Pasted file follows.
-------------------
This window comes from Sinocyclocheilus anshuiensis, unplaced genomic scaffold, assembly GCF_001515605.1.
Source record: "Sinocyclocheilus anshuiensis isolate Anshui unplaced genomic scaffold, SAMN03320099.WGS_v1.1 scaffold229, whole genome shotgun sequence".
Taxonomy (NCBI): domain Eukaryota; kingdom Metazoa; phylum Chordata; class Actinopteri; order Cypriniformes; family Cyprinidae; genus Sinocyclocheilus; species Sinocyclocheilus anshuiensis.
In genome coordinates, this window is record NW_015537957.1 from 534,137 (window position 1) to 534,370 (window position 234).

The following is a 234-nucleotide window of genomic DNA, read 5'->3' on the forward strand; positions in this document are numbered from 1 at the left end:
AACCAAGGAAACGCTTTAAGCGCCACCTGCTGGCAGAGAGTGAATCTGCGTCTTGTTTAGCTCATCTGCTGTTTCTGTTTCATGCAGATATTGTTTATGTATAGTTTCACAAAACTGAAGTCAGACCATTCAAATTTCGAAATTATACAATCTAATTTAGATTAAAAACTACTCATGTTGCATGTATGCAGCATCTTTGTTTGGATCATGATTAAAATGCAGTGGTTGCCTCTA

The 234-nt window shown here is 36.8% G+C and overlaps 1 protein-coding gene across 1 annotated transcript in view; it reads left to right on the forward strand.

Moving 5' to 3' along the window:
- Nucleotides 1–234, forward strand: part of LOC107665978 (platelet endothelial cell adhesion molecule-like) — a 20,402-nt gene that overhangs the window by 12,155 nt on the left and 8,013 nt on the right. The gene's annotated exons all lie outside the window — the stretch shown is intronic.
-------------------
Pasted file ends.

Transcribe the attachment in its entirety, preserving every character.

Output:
This window comes from Sinocyclocheilus anshuiensis, unplaced genomic scaffold, assembly GCF_001515605.1.
Source record: "Sinocyclocheilus anshuiensis isolate Anshui unplaced genomic scaffold, SAMN03320099.WGS_v1.1 scaffold229, whole genome shotgun sequence".
Taxonomy (NCBI): domain Eukaryota; kingdom Metazoa; phylum Chordata; class Actinopteri; order Cypriniformes; family Cyprinidae; genus Sinocyclocheilus; species Sinocyclocheilus anshuiensis.
In genome coordinates, this window is record NW_015537957.1 from 534,137 (window position 1) to 534,370 (window position 234).

The following is a 234-nucleotide window of genomic DNA, read 5'->3' on the forward strand; positions in this document are numbered from 1 at the left end:
AACCAAGGAAACGCTTTAAGCGCCACCTGCTGGCAGAGAGTGAATCTGCGTCTTGTTTAGCTCATCTGCTGTTTCTGTTTCATGCAGATATTGTTTATGTATAGTTTCACAAAACTGAAGTCAGACCATTCAAATTTCGAAATTATACAATCTAATTTAGATTAAAAACTACTCATGTTGCATGTATGCAGCATCTTTGTTTGGATCATGATTAAAATGCAGTGGTTGCCTCTA

The 234-nt window shown here is 36.8% G+C and overlaps 1 protein-coding gene across 1 annotated transcript in view; it reads left to right on the forward strand.

Moving 5' to 3' along the window:
- Nucleotides 1–234, forward strand: part of LOC107665978 (platelet endothelial cell adhesion molecule-like) — a 20,402-nt gene that overhangs the window by 12,155 nt on the left and 8,013 nt on the right. The gene's annotated exons all lie outside the window — the stretch shown is intronic.